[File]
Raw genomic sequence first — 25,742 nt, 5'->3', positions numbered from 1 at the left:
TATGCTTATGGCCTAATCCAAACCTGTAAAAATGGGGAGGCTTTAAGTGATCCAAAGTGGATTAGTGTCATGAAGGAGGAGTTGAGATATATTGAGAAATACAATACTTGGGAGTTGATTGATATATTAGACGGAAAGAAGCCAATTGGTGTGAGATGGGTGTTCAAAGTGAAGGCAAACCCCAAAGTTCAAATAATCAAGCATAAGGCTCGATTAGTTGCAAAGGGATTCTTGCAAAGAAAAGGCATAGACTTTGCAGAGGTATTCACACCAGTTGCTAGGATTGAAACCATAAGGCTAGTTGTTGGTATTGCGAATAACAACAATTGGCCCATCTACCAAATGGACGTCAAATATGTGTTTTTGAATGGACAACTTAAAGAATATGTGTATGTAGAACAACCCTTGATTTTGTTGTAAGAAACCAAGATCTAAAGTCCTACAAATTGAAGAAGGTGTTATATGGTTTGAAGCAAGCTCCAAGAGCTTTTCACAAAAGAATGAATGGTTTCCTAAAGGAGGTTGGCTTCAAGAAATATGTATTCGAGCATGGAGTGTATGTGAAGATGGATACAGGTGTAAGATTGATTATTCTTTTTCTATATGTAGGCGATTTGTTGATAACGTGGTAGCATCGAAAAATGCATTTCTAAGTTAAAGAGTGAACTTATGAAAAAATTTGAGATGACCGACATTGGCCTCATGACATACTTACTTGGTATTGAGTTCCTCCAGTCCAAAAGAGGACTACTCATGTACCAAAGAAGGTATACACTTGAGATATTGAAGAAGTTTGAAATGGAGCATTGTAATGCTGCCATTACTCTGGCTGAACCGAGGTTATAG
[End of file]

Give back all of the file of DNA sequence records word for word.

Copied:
Raw genomic sequence first — 25,742 nt, 5'->3', positions numbered from 1 at the left:
TATGCTTATGGCCTAATCCAAACCTGTAAAAATGGGGAGGCTTTAAGTGATCCAAAGTGGATTAGTGTCATGAAGGAGGAGTTGAGATATATTGAGAAATACAATACTTGGGAGTTGATTGATATATTAGACGGAAAGAAGCCAATTGGTGTGAGATGGGTGTTCAAAGTGAAGGCAAACCCCAAAGTTCAAATAATCAAGCATAAGGCTCGATTAGTTGCAAAGGGATTCTTGCAAAGAAAAGGCATAGACTTTGCAGAGGTATTCACACCAGTTGCTAGGATTGAAACCATAAGGCTAGTTGTTGGTATTGCGAATAACAACAATTGGCCCATCTACCAAATGGACGTCAAATATGTGTTTTTGAATGGACAACTTAAAGAATATGTGTATGTAGAACAACCCTTGATTTTGTTGTAAGAAACCAAGATCTAAAGTCCTACAAATTGAAGAAGGTGTTATATGGTTTGAAGCAAGCTCCAAGAGCTTTTCACAAAAGAATGAATGGTTTCCTAAAGGAGGTTGGCTTCAAGAAATATGTATTCGAGCATGGAGTGTATGTGAAGATGGATACAGGTGTAAGATTGATTATTCTTTTTCTATATGTAGGCGATTTGTTGATAACGTGGTAGCATCGAAAAATGCATTTCTAAGTTAAAGAGTGAACTTATGAAAAAATTTGAGATGACCGACATTGGCCTCATGACATACTTACTTGGTATTGAGTTCCTCCAGTCCAAAAGAGGACTACTCATGTACCAAAGAAGGTATACACTTGAGATATTGAAGAAGTTTGAAATGGAGCATTGTAATGCTGCCATTACTCTGGCTGAACCGAGGTTATAG